Childrearing Reforms: The Seeds of Democracy and Human Rights
Grille, Robin, The Journal of Psychohistory
If abusive and authoritarian upbringing leads to war and political tyranny, what kinds of social change are brought about when a large enough proportion of any population shifts to more supportive and empathie parenting? In this chapter we will look at the growth of democracy and social justice in nations such as France, the USA and Sweden, and how these developments have closely followed child rearing reforms.
Further on, we will look at some of the remarkable social changes brought about by the advent of modern child rearing (deMause's Socializing Mode) in the 20th century. Even more exciting improvements in social harmony and sustainability will be possible as 'Helping Mode' or natural parenting styles begin to germinate. Whenever I look at this historical and sociological data I'm reassured that prioritizing support for families and child rearing will produce inestimable social rewards. I have found this discovery extremely encouraging-a sense I wish to share through this essay.
EARLY FRENCH FLIRTATIONS WITH DEMOCRACY
One of the most significant turning points in history, a cataclysmic moment which marked the birth of modern nation-state democracy, was the French Revolution of 1789. Though French democracy was to falter and stumble many times, with governments often reverting to tyranny, terror and military rule, the remarkable events of 1789 and the years that followed shunted the world toward democracy beyond the point of no return. Some of the more momentous products of the French Revolution included the Declaration of the Rights of Man and of the Citizen, the abolition of feudal power, of church power, and aristocratic privilege. For the first time a nation upheld that its citizens (though at first only males)-rather than individuals claiming the fatuous doctrine of 'Divine right'-are the only legitimate source of civic power. Certainly, the ideals of liberty, fraternity, and equality remain incompletely manifest in modern democracies, but it is clear that they germinated in the collective imagination of the French middle class toward the end of the 18th century. For the first time, masses of ordinary people stood up to oppressive authority, and demanded more freedom, equality and respect for human rights than had ever been available in any nation.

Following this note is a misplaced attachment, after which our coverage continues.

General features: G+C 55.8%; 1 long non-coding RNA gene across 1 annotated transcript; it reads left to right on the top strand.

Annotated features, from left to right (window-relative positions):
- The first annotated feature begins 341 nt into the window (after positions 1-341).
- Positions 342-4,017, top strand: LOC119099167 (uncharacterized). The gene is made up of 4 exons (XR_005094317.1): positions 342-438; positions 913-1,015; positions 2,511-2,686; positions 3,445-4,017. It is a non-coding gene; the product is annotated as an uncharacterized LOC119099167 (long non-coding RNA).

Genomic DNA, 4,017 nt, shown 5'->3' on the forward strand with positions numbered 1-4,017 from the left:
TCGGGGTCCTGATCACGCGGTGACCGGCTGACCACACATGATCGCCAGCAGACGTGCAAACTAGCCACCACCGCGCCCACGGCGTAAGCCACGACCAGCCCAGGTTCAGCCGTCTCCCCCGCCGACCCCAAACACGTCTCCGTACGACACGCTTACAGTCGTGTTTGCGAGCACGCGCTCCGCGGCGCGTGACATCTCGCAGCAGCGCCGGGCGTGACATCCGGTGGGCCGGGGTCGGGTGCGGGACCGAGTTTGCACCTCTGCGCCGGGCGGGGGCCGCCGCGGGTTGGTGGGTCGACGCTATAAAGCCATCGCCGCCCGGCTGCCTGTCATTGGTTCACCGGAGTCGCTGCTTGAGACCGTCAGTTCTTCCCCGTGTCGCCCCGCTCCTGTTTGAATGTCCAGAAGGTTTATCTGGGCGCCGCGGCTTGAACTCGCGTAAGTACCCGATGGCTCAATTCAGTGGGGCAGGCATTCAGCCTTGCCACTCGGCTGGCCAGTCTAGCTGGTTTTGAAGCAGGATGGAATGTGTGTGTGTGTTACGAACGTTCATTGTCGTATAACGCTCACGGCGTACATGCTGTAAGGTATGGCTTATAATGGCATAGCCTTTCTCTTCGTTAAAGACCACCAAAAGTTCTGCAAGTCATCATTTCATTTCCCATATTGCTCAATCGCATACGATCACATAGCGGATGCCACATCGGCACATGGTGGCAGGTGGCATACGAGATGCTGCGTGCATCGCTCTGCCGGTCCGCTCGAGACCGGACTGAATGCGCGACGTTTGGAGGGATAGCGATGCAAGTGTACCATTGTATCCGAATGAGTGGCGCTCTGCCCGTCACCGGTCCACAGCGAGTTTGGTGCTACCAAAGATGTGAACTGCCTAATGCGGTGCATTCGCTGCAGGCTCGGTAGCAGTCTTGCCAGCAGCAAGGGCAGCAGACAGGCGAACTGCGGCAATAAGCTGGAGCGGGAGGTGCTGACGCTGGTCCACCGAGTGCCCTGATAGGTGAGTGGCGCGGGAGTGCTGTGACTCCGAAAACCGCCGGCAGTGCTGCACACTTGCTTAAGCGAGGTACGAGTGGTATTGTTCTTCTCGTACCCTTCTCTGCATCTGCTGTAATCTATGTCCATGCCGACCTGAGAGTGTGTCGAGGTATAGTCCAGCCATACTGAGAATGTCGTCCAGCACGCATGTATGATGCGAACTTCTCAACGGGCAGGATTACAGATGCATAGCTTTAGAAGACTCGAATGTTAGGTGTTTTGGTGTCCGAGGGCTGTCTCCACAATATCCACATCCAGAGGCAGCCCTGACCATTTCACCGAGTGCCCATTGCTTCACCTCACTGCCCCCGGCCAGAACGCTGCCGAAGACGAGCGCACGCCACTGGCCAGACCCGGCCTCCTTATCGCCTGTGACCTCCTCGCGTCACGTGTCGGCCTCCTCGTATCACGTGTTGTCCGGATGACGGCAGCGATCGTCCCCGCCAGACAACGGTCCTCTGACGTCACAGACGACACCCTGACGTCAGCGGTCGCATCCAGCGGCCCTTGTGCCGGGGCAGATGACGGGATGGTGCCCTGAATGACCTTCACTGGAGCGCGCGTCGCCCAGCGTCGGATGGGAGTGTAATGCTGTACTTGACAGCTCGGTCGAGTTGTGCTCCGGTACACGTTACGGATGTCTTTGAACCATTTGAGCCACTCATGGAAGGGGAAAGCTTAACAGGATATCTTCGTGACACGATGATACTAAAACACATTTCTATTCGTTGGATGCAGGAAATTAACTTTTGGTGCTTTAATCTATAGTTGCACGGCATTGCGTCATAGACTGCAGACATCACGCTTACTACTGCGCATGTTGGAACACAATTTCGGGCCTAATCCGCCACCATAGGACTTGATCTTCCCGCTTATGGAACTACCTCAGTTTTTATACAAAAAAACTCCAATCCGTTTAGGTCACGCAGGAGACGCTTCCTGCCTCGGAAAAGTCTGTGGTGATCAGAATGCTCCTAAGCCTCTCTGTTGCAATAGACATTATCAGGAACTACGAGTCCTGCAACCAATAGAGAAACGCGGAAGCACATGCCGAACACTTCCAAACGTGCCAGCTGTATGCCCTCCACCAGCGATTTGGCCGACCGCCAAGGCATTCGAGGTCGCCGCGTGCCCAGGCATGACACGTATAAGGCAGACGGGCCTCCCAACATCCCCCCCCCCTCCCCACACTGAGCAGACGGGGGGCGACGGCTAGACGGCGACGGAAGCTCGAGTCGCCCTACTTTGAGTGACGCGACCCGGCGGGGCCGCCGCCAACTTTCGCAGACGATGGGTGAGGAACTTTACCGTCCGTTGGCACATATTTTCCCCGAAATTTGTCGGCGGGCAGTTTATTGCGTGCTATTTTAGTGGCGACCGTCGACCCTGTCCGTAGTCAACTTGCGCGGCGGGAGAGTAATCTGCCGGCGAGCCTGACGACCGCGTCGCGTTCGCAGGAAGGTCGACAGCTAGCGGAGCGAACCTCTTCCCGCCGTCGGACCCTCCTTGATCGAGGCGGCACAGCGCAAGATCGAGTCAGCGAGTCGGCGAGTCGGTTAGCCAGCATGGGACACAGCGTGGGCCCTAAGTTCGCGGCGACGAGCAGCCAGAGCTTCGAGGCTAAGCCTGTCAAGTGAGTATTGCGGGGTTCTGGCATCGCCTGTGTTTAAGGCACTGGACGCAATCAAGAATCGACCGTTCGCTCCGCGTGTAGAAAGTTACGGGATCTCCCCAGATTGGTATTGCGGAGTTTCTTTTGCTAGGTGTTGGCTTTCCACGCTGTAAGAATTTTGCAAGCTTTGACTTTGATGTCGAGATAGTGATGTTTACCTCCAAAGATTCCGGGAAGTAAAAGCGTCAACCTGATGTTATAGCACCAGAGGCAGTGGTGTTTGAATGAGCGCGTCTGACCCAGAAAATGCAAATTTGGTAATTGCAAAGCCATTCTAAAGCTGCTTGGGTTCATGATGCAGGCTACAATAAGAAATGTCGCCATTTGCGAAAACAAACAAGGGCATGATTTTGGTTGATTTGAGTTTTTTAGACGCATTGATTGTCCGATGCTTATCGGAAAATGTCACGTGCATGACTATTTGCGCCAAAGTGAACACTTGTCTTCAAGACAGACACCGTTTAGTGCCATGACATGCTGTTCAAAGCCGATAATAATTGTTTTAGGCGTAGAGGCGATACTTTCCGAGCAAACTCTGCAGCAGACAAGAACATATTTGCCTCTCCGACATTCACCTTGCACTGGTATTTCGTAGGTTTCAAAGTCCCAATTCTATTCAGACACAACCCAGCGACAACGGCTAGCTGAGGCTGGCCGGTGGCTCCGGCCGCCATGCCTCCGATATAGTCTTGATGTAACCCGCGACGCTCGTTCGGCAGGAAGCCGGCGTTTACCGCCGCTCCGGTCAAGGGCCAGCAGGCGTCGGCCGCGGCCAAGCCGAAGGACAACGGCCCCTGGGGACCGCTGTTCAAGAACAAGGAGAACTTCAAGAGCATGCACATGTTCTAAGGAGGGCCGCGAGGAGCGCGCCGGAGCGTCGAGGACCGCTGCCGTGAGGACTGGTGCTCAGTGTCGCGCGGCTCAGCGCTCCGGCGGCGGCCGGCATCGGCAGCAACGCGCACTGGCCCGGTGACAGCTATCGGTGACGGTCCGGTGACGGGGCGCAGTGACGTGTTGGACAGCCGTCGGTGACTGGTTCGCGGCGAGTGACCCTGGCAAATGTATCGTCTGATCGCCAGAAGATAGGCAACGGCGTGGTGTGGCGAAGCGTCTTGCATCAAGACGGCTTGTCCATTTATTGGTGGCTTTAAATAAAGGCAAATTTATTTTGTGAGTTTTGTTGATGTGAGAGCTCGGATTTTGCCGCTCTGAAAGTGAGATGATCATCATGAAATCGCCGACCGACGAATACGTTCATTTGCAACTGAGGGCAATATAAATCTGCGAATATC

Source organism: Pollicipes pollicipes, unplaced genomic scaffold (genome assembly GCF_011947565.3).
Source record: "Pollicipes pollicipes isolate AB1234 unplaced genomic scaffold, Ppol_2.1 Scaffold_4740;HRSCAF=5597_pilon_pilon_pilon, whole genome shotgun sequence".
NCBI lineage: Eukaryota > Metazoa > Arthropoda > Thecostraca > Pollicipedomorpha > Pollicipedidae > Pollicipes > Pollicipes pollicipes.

Undoubtedly, there are many factors which helped to precipitate the birth of French democracy. But what was it that enabled the psychological shift in the minds of the many who came to be convinced that a freer society was possible? What made the emergence of democratic thinking, and the progressive ideas that were expounded in the French Revolution, possible in the minds of so many French citizens? It is no accident that this maturation in French society followed a transformation in parent-child relations that had begun one generation earlier.
The ideas of 'family love' and 'mother love' first appeared in French literature in the middle of the 18th century. For the first time publications dealing with parenting issues began to emphasize parents' obligations to their children, rather than the reverse. If the concept of 'mother love' as depicted in Jean-Jacques Rousseau's highly influential Emile seems unremarkable now, it was a revolutionary idea in 1762, the year of publication. The French Revolution, a fulcrum in the history of democracy, came twenty-seven years (one generation) later.
During the 176Os in France, a flurry of publications urging mothers to keep their own babies at home and to breastfeed them appeared. Although still rife in 1780, the routine practice of wet-nursing had begun to decline in 1770. The horrendous statistics relating to its incidence in 1780 indicated that authorities had begun to take an interest in measuring, then curbing, this disastrous practice. Though it took decades for wet-nursing to disappear, increasing numbers of French babies were remaining near their mothers through the 176Os. These developments in child rearing, first affecting the French middle class, were sufficient to sow the seeds of a more liberal society. …